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Announcing: Nan Hai (HKG:680) Stock Increased An Energizing 168% In The Last Five Years

Simply Wall St

While Nan Hai Corporation Limited (HKG:680) shareholders are probably generally happy, the stock hasn't had particularly good run recently, with the share price falling 24% in the last quarter. But that scarcely detracts from the really solid long term returns generated by the company over five years. It's fair to say most would be happy with 168% the gain in that time. Generally speaking the long term returns will give you a better idea of business quality than short periods can. Ultimately business performance will determine whether the stock price continues the positive long term trend. While the long term returns are impressive, we do have some sympathy for those who bought more recently, given the 42% drop, in the last year.

See our latest analysis for Nan Hai

To paraphrase Benjamin Graham: Over the short term the market is a voting machine, but over the long term it's a weighing machine. One way to examine how market sentiment has changed over time is to look at the interaction between a company's share price and its earnings per share (EPS).

During five years of share price growth, Nan Hai actually saw its EPS drop 24% per year.

This means it's unlikely the market is judging the company based on earnings growth. Because earnings per share don't seem to match up with the share price, we'll take a look at other metrics instead.

We doubt the modest 1.4% dividend yield is attracting many buyers to the stock. On the other hand, Nan Hai's revenue is growing nicely, at a compound rate of 36% over the last five years. It's quite possible that management are prioritizing revenue growth over EPS growth at the moment.

The company's revenue and earnings (over time) are depicted in the image below (click to see the exact numbers).

SEHK:680 Income Statement, November 9th 2019

We're pleased to report that the CEO is remunerated more modestly than most CEOs at similarly capitalized companies. But while CEO remuneration is always worth checking, the really important question is whether the company can grow earnings going forward. Before buying or selling a stock, we always recommend a close examination of historic growth trends, available here..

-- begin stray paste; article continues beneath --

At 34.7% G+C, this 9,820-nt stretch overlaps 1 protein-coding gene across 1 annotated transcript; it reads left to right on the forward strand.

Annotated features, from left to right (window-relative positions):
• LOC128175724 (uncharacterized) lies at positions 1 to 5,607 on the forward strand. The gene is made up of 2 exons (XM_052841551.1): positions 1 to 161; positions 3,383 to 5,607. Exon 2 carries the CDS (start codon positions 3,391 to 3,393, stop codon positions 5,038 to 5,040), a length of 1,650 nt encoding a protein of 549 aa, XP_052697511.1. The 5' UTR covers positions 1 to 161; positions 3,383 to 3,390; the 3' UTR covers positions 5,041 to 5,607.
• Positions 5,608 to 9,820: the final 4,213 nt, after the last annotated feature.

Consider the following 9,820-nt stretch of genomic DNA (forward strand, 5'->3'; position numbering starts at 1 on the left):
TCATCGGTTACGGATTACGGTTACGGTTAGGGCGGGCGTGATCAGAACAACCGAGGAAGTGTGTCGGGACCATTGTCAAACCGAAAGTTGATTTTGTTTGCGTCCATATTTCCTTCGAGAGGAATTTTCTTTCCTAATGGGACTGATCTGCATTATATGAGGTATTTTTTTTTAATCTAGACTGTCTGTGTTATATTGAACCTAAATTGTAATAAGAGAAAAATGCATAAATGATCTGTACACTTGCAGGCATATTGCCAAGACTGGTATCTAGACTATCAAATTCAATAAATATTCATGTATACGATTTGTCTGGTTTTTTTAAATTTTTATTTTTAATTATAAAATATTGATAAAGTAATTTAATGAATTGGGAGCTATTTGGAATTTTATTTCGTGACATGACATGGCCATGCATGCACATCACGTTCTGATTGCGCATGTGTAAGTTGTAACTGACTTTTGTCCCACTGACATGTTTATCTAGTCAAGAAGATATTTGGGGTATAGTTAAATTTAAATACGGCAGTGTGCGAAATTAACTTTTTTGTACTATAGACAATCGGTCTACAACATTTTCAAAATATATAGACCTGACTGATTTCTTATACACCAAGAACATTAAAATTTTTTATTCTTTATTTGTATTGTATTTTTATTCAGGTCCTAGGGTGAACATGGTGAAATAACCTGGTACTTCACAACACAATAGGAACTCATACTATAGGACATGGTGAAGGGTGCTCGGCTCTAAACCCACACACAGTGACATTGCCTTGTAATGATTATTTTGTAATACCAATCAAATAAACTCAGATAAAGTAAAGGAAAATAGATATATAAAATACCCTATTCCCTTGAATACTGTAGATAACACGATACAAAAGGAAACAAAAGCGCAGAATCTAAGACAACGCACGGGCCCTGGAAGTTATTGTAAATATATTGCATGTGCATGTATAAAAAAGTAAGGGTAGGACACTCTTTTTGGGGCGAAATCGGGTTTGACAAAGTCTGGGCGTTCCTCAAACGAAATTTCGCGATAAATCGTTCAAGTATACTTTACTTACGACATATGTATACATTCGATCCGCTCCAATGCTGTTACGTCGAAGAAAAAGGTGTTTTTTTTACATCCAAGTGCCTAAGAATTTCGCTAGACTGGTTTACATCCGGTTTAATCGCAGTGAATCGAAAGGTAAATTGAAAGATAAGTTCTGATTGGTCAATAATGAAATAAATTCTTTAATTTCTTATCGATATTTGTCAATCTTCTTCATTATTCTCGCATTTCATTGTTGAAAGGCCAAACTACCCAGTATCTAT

What About Dividends?

It is important to consider the total shareholder return, as well as the share price return, for any given stock. The TSR incorporates the value of any spin-offs or discounted capital raisings, along with any dividends, based on the assumption that the dividends are reinvested. Arguably, the TSR gives a more comprehensive picture of the return generated by a stock. As it happens, Nan Hai's TSR for the last 5 years was 176%, which exceeds the share price return mentioned earlier. And there's no prize for guessing that the dividend payments largely explain the divergence!

A Different Perspective

While the broader market gained around 5.5% in the last year, Nan Hai shareholders lost 41% (even including dividends) . Even the share prices of good stocks drop sometimes, but we want to see improvements in the fundamental metrics of a business, before getting too interested. On the bright side, long term shareholders have made money, with a gain of 22% per year over half a decade. It could be that the recent sell-off is an opportunity, so it may be worth checking the fundamental data for signs of a long term growth trend. Before forming an opinion on Nan Hai you might want to consider these 3 valuation metrics.

If you like to buy stocks alongside management, then you might just love this free list of companies. (Hint: insiders have been buying them).

Please note, the market returns quoted in this article reflect the market weighted average returns of stocks that currently trade on HK exchanges.

We aim to bring you long-term focused research analysis driven by fundamental data. Note that our analysis may not factor in the latest price-sensitive company announcements or qualitative material.

If you spot an error that warrants correction, please contact the editor at editorial-team@simplywallst.com. This article by Simply Wall St is general in nature. It does not constitute a recommendation to buy or sell any stock, and does not take account of your objectives, or your financial situation. Simply Wall St has no position in the stocks mentioned. Thank you for reading.